A federal corrective action order issued three days after the several thousand gallon spill stated the change in direction, along with an increase in flow pressure, could impact the hydraulic and stress demands on a pipeline.

ExxonMobil also failed to prioritize post-hydrostatic testing reassessments in high risk areas, according to PHMSA.

High risk areas are defined by PHMSA’s integrity management regulations as those with high populations.

ExxonMobil’s Pegasus ruptured in the Northwoods neighborhood off of Main Street in Mayflower.

The crude oil flowed through the neighborhood and into a series of drainage ditches, under Interstate 40 and into the Lake Conway Watershed.

About 22 homes were evacuated in the neighborhood, and since the oil spill Exxon has demolished two of the homes the company purchased from residents.

Exxon has offered a purchase program to residents in the Northwoods subdivision.

Six months after the spill, many residents were still in negotiations with ExxonMobil.

ExxonMobil issued a statement in response to PHMSA’s findings, saying the company is “disappointed that the Pipeline and Hazardous Materials Safety Administration (PHMSA) has decided to issue a Notice of Probable Violations (NOPV) on the Pegasus incident.”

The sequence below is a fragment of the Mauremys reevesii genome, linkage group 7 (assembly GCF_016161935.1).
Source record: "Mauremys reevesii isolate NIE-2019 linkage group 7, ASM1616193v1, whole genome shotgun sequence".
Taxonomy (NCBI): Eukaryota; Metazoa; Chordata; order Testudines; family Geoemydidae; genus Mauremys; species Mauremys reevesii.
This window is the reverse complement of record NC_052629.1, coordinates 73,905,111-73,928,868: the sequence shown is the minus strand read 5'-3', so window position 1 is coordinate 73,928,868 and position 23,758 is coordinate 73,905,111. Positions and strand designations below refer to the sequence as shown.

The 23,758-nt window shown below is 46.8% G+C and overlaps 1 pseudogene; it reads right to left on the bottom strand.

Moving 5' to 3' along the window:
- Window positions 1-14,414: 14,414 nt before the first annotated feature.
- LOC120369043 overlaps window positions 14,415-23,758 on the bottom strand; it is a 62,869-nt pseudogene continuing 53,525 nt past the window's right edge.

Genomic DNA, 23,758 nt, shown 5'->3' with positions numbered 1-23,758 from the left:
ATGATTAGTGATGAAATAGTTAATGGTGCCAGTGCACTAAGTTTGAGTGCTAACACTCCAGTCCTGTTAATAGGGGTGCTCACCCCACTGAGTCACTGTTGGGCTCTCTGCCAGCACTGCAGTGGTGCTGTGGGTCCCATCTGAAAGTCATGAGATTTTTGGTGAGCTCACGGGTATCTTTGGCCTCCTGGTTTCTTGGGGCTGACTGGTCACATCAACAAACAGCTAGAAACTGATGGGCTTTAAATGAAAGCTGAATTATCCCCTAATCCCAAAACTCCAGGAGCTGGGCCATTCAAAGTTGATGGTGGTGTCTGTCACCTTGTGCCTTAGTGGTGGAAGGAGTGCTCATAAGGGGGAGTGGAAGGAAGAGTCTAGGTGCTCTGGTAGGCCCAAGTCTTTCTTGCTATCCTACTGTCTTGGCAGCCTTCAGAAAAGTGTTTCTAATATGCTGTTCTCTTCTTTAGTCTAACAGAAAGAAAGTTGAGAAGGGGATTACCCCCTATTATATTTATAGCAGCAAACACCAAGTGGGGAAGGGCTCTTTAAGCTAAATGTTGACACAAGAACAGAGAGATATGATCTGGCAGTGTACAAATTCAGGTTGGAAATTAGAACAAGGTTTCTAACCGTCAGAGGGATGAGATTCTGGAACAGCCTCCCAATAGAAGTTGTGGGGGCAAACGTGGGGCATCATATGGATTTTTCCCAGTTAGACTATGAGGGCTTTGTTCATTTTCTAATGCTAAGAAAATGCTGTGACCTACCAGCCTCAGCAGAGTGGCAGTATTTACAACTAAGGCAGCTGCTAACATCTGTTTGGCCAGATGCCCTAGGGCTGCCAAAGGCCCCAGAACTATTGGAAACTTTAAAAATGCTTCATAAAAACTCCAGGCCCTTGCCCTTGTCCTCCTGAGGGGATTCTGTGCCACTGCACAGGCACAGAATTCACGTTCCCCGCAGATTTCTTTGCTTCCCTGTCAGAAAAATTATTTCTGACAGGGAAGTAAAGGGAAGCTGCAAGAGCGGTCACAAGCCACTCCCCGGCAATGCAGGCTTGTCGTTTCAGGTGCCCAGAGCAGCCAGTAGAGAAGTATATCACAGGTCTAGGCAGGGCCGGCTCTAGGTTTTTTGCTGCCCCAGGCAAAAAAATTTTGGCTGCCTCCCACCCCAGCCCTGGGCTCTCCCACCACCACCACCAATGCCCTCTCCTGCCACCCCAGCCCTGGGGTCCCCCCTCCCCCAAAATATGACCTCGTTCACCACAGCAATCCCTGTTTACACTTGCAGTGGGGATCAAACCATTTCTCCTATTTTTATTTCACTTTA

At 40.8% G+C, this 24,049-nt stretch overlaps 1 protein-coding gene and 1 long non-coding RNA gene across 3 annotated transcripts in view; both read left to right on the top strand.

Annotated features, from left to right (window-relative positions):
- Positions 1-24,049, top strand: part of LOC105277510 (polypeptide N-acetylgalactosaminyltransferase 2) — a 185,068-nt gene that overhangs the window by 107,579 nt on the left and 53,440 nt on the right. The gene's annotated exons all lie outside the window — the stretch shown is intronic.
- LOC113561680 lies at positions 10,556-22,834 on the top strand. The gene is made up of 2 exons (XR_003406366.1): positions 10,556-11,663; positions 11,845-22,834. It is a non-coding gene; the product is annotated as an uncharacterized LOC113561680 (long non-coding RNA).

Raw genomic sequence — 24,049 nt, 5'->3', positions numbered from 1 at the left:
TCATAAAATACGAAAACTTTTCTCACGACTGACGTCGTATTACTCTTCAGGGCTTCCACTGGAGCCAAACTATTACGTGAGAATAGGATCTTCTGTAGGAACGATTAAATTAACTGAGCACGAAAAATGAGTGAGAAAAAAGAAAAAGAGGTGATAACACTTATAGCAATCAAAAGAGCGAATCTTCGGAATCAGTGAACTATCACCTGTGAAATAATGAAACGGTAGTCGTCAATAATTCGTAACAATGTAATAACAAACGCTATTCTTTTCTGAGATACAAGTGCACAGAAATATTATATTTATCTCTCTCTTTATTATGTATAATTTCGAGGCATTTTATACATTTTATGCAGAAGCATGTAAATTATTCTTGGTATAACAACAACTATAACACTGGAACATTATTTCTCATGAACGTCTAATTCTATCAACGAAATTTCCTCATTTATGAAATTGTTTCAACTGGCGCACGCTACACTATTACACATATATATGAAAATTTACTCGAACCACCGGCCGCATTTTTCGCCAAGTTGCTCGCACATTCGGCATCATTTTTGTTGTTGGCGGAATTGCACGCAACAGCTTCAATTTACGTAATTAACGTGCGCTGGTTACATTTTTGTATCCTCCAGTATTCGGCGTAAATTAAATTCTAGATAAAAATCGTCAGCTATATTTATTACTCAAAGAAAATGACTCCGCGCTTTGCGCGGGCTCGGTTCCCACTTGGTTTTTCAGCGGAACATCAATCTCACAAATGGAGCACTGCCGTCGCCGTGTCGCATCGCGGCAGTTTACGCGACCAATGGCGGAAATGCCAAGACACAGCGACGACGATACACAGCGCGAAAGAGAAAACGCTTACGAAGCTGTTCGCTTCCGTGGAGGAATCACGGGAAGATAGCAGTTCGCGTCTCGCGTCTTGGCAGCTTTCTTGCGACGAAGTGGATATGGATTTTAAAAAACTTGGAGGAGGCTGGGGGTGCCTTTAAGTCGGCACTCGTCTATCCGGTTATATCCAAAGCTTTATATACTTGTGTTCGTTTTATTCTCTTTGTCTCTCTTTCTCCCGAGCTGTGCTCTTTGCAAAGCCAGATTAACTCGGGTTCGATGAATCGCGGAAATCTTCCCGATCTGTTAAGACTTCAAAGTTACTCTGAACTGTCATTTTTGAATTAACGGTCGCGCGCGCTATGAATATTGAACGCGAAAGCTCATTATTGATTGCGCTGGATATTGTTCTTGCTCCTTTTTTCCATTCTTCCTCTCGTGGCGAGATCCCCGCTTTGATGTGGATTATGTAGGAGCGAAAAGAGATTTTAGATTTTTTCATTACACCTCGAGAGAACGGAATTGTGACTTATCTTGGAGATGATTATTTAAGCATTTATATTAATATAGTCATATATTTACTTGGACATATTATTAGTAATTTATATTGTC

Stryk said Wednesday ExxonMobil remains under the corrective action order PHMSA issued in the days after the spill and is cooperating in all matters related to the agency’s investigation.

PHMSA approved a 90-day extension last month for submitting a work plan on Pegasus to allow for the completion of previously approved supplemental testing and analysis on the pipeline, Stryk said via e-mail.

“We are committed to understanding the factors that led to the release in Mayflower first and then establishing the integrity of the entire pipeline to ensure an incident like this does not happen again,” he said in response to a question about the rest of the ERW segments that make up the Pegasus pipeline. “We will review the NOPV and will continue to work with PHMSA on any follow-up actions.”